Sending data from VB2010 to Arduino

Hey guys,

I am new to arduino and VB but have programming experience with C, although not great with it. I just made a little mini maze game in VB, and would like to send data to an arduino with certain events. I.e when the mouse pointer hits a wall, it will send some data so that the arduino can recognize that happening and will process this data. What is the best way to do this?

Thanks guys

In your VB application have it open a com port to communicate with the arduino, then send the desired data to the arduino for what ever you want it to do.

What is the best way to do this?

With some real requirements.

The only way for the PC and the Arduino to communicate is via the serial port. The PC sends data to the serial port. The Arduino reads it. The Arduino sends data to the serial port. The PC reads it.

I.e when the mouse pointer hits a wall, it will send some data so that the arduino can recognize that happening and will process this data.

Where is this wall the mouse pointer (do you mean cursor?) going to hit? What is the Arduino supposed to do? With what data is it supposed to do it? Is the Arduino supposed to reply in some fashion? What will the PC do with the reply?

Having the PC talk to the Arduino, and get replies is easy. Defining what triggers the sending of data, what data is to be sent, how that data is to be interpreted by the receiver, what action is to be performed, and what reply is to be sent, and how that reply is to be understood, and what the PC does with the response is the hard part.

The cursor will hit/touch any rectangle which I have already placed in my application. The Arduino is supposed to acknowledge that the cursor hit one of the maze walls, and energize one or more electromagnets placed underneath a Mouse pad so that it can attract an iron core centered in the mouse. i.e when a collision has occured, one of the digital pins on the Arduino must go high and energize the electromagnet coil. The PC will not reply at all, the communication is only PC -> Ardunio. The electromagnetic attraction will simply physically move the mouse on the pad, and as a result, the cursor will move. I was thinking that the data to be sent will be some sort of Hex value, which I will map to cause the proper digital output on the arduino to go high. I.e FF received will turn pin 13 high, 0A received will turn pin 11 high, etc.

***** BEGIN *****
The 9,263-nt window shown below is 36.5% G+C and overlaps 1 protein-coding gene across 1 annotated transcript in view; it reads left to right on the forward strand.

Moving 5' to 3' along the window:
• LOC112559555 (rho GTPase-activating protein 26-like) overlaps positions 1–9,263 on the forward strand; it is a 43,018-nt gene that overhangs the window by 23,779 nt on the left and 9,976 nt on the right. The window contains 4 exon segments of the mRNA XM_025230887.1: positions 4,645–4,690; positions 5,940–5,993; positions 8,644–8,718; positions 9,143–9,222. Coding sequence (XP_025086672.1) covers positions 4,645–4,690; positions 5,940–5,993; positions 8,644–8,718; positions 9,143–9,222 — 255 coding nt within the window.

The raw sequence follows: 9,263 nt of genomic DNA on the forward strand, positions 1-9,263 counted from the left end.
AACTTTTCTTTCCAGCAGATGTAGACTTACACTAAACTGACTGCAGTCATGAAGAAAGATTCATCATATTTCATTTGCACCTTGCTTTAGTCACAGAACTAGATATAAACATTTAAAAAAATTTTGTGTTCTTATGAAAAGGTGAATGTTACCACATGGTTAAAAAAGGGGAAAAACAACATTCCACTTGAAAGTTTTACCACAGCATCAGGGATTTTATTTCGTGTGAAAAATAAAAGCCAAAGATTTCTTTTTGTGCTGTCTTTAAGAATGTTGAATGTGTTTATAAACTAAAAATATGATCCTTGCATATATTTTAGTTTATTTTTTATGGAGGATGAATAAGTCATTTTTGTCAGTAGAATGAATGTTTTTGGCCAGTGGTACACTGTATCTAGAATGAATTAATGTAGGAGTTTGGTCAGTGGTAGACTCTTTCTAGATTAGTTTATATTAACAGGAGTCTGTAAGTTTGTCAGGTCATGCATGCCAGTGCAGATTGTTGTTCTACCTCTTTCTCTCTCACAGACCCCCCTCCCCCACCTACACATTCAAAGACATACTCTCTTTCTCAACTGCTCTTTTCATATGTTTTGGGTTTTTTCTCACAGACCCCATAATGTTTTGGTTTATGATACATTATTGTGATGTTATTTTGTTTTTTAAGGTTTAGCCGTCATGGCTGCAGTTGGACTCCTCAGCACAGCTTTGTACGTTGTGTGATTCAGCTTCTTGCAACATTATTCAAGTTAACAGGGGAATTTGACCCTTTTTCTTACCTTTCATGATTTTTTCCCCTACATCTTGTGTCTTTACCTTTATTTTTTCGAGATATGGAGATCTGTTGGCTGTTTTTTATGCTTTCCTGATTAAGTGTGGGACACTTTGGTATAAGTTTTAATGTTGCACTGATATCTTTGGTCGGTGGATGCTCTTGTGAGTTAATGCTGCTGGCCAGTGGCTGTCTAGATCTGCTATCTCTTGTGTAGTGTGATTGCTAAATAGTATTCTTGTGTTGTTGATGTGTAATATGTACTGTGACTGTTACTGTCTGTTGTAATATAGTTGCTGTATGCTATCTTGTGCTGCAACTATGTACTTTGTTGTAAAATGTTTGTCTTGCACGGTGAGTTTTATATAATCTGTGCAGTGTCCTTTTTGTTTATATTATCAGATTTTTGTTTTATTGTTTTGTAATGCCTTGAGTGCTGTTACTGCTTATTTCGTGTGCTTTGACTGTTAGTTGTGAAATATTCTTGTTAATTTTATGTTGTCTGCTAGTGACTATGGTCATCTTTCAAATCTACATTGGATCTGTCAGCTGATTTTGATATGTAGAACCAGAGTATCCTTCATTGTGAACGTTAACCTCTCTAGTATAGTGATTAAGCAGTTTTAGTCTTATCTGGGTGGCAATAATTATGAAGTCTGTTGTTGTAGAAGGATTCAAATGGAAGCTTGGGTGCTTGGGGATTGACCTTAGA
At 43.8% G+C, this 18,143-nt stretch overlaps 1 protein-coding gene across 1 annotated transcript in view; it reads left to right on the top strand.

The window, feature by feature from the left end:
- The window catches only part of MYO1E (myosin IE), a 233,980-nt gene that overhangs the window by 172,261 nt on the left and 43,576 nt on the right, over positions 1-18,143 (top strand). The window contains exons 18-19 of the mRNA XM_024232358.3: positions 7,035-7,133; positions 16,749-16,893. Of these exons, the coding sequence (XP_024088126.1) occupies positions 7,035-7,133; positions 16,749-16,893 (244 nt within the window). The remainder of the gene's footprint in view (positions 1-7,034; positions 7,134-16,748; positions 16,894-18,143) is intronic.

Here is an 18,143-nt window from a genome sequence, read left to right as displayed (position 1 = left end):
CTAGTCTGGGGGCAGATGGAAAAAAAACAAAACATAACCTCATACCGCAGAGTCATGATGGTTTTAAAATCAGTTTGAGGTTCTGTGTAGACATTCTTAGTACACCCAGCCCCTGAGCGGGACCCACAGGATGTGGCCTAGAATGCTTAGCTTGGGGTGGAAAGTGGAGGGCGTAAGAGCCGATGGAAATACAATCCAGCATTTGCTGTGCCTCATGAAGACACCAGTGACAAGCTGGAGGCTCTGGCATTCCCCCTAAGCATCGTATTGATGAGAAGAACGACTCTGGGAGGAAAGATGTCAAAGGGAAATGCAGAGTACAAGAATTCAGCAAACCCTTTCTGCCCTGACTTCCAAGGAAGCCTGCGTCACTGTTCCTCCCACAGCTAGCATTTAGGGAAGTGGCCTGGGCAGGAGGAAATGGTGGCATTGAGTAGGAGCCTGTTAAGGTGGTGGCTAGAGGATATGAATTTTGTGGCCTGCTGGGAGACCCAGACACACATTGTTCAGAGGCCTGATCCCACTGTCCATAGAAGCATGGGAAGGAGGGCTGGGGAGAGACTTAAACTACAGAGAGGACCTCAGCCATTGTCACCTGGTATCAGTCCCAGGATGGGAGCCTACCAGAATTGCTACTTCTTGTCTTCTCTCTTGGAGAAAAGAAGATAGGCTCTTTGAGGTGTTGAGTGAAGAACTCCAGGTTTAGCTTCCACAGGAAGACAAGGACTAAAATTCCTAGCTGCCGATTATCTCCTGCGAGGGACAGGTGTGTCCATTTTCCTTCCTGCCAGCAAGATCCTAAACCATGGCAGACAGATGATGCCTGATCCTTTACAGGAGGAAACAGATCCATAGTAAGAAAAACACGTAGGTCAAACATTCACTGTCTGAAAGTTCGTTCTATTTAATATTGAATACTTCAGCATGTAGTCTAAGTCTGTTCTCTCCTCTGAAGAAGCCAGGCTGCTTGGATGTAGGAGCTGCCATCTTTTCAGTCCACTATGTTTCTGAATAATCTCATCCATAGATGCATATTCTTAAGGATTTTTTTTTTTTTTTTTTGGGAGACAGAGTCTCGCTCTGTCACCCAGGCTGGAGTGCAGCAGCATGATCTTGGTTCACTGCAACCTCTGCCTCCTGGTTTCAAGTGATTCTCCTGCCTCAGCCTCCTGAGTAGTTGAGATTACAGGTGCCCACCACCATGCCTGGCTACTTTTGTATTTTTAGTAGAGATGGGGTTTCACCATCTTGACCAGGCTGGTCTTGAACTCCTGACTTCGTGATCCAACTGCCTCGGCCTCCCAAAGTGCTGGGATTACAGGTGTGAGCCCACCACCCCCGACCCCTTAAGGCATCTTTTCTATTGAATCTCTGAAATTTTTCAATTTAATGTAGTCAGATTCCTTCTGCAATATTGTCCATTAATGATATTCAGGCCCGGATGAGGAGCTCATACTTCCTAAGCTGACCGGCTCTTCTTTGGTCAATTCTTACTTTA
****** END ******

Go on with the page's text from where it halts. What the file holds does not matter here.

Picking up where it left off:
Hope that helps and thank you very much

I was thinking that the data to be sent will be some sort of Hex value, which I will map to cause the proper digital output on the arduino to go high. I.e FF received will turn pin 13 high, 0A received will turn pin 11 high, etc.

Good. The idea that the PC sends data in a known format to the Arduino is correct. I presume, though, that the first value should be 0x0F, not FF.

Once you know what you want to send, and it appears that you do, writing the code to send the data is easy. Reading the data on the Arduino is easy, too.

The only decisions left are when to send the data, how often to send data (both of which seem to have physical limits), and whether to send the data in binary or as strings. Binary is quicker, and is a good match for what you are trying to do.

Don't forget, on the Arduino side, that you need to turn stuff off, too.

I see. Thanks for clarifying this can be done. I am just not sure the best way to do this however, and what kind of code requires this communication to happen. I have installed Firmata protocal and will look at the sample codes for it, is this a good direction?

About turning stuff off in the Arduino, you are correct. I imagine that some sort of conditional statement examining all digital outputs, and if one is on, it will turn off all outputs and then turn on the necessary one upon awall collision or any other event.

VB has a SerialPort object. Use that to open the serial port that the Arduino is connected to. Write data to the serial port. The VB side is simple.

You could use Firmata on the Arduino, and the corresponding dll on the PC side, but you will really understand what is happening if you develop and implement your own protocol.

A protocol is simply a defined set of commands with expected behavior. As you mentioned, a command can be as simple as 0x0F meaning to turn all pins off, and turn pin 13 on. Or, you could get more complicated with two byte commands. 0x0D, 0x01 could mean to turn pin 13 on, while 0x0B, 0x00 would mean to turn pin 11 off. You could have a command like 0xFF, 0x00 to turn all pins off, and 0xFF, 0x01 to turn them all on.

You could expand the idea, and turn multiple pins on and/or off in one operation.

Try writing some code, and post it here if you get stuck.

Thank you paul. I am currently on the path to trying to write some code and will post it here fro your review. Much appreciate your help